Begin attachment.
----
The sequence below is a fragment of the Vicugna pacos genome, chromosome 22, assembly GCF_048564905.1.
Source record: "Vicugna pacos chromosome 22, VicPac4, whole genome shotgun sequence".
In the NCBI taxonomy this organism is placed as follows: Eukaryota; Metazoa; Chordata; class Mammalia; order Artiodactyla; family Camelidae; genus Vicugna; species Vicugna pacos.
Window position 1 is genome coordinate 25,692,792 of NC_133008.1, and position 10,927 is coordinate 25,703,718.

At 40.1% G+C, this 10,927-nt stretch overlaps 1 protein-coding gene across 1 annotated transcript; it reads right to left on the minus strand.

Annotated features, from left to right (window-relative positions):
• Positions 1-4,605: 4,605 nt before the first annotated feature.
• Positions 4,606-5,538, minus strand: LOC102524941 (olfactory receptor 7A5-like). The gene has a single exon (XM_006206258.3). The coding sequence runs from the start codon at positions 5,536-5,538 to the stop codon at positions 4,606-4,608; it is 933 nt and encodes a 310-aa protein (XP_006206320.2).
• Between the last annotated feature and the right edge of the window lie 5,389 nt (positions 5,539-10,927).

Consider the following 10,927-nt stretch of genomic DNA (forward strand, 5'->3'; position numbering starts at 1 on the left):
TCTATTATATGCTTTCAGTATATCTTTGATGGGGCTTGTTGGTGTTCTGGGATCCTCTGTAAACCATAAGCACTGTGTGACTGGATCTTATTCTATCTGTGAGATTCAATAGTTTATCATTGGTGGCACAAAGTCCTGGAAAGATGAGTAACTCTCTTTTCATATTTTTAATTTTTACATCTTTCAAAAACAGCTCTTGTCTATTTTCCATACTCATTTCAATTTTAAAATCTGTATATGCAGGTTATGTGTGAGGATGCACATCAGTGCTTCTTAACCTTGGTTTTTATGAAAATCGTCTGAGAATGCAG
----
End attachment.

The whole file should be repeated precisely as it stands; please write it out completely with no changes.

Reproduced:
The sequence below is a fragment of the Vicugna pacos genome, chromosome 22, assembly GCF_048564905.1.
Source record: "Vicugna pacos chromosome 22, VicPac4, whole genome shotgun sequence".
In the NCBI taxonomy this organism is placed as follows: Eukaryota; Metazoa; Chordata; class Mammalia; order Artiodactyla; family Camelidae; genus Vicugna; species Vicugna pacos.
Window position 1 is genome coordinate 25,692,792 of NC_133008.1, and position 10,927 is coordinate 25,703,718.

At 40.1% G+C, this 10,927-nt stretch overlaps 1 protein-coding gene across 1 annotated transcript; it reads right to left on the minus strand.

Annotated features, from left to right (window-relative positions):
• Positions 1-4,605: 4,605 nt before the first annotated feature.
• Positions 4,606-5,538, minus strand: LOC102524941 (olfactory receptor 7A5-like). The gene has a single exon (XM_006206258.3). The coding sequence runs from the start codon at positions 5,536-5,538 to the stop codon at positions 4,606-4,608; it is 933 nt and encodes a 310-aa protein (XP_006206320.2).
• Between the last annotated feature and the right edge of the window lie 5,389 nt (positions 5,539-10,927).

Consider the following 10,927-nt stretch of genomic DNA (forward strand, 5'->3'; position numbering starts at 1 on the left):
TCTATTATATGCTTTCAGTATATCTTTGATGGGGCTTGTTGGTGTTCTGGGATCCTCTGTAAACCATAAGCACTGTGTGACTGGATCTTATTCTATCTGTGAGATTCAATAGTTTATCATTGGTGGCACAAAGTCCTGGAAAGATGAGTAACTCTCTTTTCATATTTTTAATTTTTACATCTTTCAAAAACAGCTCTTGTCTATTTTCCATACTCATTTCAATTTTAAAATCTGTATATGCAGGTTATGTGTGAGGATGCACATCAGTGCTTCTTAACCTTGGTTTTTATGAAAATCGTCTGAGAATGCAG